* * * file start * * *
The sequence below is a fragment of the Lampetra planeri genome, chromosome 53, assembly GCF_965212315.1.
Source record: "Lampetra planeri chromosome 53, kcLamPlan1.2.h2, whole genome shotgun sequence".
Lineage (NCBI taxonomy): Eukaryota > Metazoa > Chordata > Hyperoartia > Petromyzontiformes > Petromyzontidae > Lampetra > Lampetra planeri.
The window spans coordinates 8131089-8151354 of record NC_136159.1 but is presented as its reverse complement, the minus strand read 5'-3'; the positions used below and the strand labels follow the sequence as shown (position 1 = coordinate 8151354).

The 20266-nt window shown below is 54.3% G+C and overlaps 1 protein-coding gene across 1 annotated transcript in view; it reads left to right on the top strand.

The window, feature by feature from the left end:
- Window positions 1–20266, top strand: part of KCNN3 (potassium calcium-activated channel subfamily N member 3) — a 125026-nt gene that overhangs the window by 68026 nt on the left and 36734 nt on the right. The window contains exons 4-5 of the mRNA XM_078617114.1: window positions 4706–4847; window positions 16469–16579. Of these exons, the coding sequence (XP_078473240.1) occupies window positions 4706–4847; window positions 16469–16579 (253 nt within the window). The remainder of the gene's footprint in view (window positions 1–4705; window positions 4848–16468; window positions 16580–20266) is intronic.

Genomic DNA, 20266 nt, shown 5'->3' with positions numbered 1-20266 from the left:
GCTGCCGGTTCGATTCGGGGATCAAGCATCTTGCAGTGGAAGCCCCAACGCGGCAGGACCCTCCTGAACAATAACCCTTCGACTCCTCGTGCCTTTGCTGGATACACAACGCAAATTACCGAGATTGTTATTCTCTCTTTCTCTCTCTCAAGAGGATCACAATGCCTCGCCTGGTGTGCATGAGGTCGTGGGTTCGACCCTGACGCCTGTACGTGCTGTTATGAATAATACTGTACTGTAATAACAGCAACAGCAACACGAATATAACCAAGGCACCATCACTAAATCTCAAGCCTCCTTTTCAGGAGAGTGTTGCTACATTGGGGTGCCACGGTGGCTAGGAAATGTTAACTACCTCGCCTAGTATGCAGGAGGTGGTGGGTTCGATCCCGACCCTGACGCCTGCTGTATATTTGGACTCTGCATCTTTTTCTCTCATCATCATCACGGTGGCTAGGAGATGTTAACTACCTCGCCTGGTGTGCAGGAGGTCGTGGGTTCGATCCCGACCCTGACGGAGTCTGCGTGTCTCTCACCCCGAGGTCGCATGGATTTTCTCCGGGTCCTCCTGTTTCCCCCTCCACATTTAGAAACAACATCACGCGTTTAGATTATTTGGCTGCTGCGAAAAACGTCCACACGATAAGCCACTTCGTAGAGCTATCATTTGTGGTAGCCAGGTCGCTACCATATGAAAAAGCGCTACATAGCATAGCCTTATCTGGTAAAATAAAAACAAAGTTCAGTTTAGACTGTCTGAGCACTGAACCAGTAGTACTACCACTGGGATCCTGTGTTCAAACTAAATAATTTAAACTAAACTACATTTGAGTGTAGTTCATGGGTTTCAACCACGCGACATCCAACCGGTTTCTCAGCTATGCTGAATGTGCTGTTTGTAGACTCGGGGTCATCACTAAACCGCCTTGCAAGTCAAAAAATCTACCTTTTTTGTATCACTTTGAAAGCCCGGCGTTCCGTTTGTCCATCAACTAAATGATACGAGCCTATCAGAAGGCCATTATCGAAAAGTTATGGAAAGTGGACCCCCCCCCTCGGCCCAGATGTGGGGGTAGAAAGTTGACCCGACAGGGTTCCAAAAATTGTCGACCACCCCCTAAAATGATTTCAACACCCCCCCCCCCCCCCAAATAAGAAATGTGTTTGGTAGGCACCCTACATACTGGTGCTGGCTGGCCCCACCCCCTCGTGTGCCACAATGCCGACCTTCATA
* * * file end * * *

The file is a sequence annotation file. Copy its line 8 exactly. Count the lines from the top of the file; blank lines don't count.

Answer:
Genomic DNA, 20266 nt, shown 5'->3' with positions numbered 1-20266 from the left: